Posted By on Tue, Mar 31, 2020 at 3:45 PM

GEORGE LAZARUS/ VIA SMITH RAFAEL FILM CENTER
  • George Lazarus/ via Smith Rafael Film Center

While movie theaters remain closed during the shelter-in-place ordeal, local film purveyors are taking to the web to screen movies for those who are hunkering down at home.

In Marin County, the Smith Rafael Film Center is closed, though the theater is thriving online with the Rafael@ Home series featuring several films available to rent and stream at home, including Brazilian genre-bending, award-winner Bacurau and breakout drama Saint Frances. Films coming to the rental series includes intimate documentary Once Were Brothers: Robbie Robertson and The Band and local filmmaker Nancy Kelly's acclaimed Thousand Pieces of Gold.

Downtown Larkspur's historic art deco Lark Theater is also closed in the wake of Marin County's sheltering order, and they've responded with their own Lark Streams service. The nonprofit venue is working with top film distributors to develop the online programming, which currently includes Academy Award-nominated Polish film Corpus Christi and the supernatural comedy Extra Ordinary coming soon.

In Sonoma County, the Alexander Valley Film Society’s Shelter in Place Series is gaining an audience with several offerings such as online filmmaker webinars, home screenings and a weekly Wednesday Film & Food series that encourages combining the at-home screening with local takeout. Upcoming online events include a Film Noir Q&A and Discussion with film critic and Barndiva owner Jil Hales on Sunday, April 5, at 2pm. AV Film Society is even hosting online educational classes for kids who are sheltering, with a film editing course happening right now.

In Napa County, the Cameo Cinema, closed for the time being, has been busy curating its own Virtual Cinema with several titles to rent, including some hard-to-find international films such as acclaimed Romanian crime comedy The Whistlers and  German historic thriller Balloon.

Click these links above to find out how to rent the movies from each theater/ film group. You'll be taken to their websites to purchase and watch the film, with a portion of ticket sales helping to support each group.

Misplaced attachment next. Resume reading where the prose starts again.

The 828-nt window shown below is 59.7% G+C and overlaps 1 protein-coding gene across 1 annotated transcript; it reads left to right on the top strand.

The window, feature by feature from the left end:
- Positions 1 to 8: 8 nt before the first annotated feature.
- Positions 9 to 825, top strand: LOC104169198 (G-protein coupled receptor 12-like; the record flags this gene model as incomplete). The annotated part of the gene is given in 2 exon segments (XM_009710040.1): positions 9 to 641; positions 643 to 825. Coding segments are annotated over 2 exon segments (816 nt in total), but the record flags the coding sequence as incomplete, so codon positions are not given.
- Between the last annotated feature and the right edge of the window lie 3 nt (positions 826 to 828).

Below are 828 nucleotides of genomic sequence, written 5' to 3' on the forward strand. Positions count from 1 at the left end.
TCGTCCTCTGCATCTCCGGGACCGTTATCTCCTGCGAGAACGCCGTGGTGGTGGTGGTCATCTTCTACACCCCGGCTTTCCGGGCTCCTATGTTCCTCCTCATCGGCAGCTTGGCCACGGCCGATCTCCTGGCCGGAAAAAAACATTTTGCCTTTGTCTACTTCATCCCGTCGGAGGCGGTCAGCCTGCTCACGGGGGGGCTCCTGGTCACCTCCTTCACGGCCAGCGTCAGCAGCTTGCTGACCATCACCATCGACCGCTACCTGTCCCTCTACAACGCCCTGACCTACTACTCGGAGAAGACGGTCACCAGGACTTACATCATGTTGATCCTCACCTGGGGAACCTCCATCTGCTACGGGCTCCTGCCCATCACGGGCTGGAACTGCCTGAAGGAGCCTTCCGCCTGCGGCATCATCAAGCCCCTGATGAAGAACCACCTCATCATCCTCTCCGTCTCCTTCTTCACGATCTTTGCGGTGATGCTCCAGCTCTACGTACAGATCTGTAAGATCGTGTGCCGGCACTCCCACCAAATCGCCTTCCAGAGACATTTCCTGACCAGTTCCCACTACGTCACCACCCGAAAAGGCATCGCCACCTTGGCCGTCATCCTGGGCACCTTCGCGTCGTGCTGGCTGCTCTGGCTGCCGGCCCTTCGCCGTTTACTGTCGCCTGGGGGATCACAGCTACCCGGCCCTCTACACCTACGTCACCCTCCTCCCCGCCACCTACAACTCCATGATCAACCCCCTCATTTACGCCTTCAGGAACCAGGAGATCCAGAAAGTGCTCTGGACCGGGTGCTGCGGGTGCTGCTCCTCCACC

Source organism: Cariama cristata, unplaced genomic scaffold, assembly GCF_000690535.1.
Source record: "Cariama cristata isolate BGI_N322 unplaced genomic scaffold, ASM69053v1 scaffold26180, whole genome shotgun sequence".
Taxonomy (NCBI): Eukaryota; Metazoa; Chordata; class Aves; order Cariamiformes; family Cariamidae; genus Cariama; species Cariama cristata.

• Pin It
    favorite

Tags: , , , , , , , ,

Friday, March 20, 2020

Surviving the 'Shelter-in-Place' Weekend

Posted By on Fri, Mar 20, 2020 at 1:55 PM

Locally-filmed comedy "Wine Country" is streaming on Netflix.
  • Locally-filmed comedy "Wine Country" is streaming on Netflix.

Sonoma, Marin and Napa County are all under 'Shelter-in-Place' orders due to the Coronavirus pandemic, keeping most of us at home for the first weekend in Spring. Here's a couple ways to spend the next two days from the comfort of your couch.

Access the Library from Home
All branches of the Sonoma County Library and Marin County Library are closed and programming at Napa County libraries is suspended due to health concerns.

If you can’t go to the library, you can bring the library to you. A quick trip to sonomalibrary.org, marinlibrary.org or countyofnapa.org will guide you to a collection of digital materials and online services that includes eBooks and audiobooks, digital magazines, streaming movies and TV, and online learning services that are all free with your library card.

Don’t have a library card yet? Apply for a card online and start using digital services immediately.

Streaming Movies Online
Now is not the best time to be out and about, though locals can see some of their favorite Sonoma and Napa County spots in several movies, some of which are available to watch online. For wine connoisseurs, two movies in particular are perfect to put on while pouring a glass of Cabernet.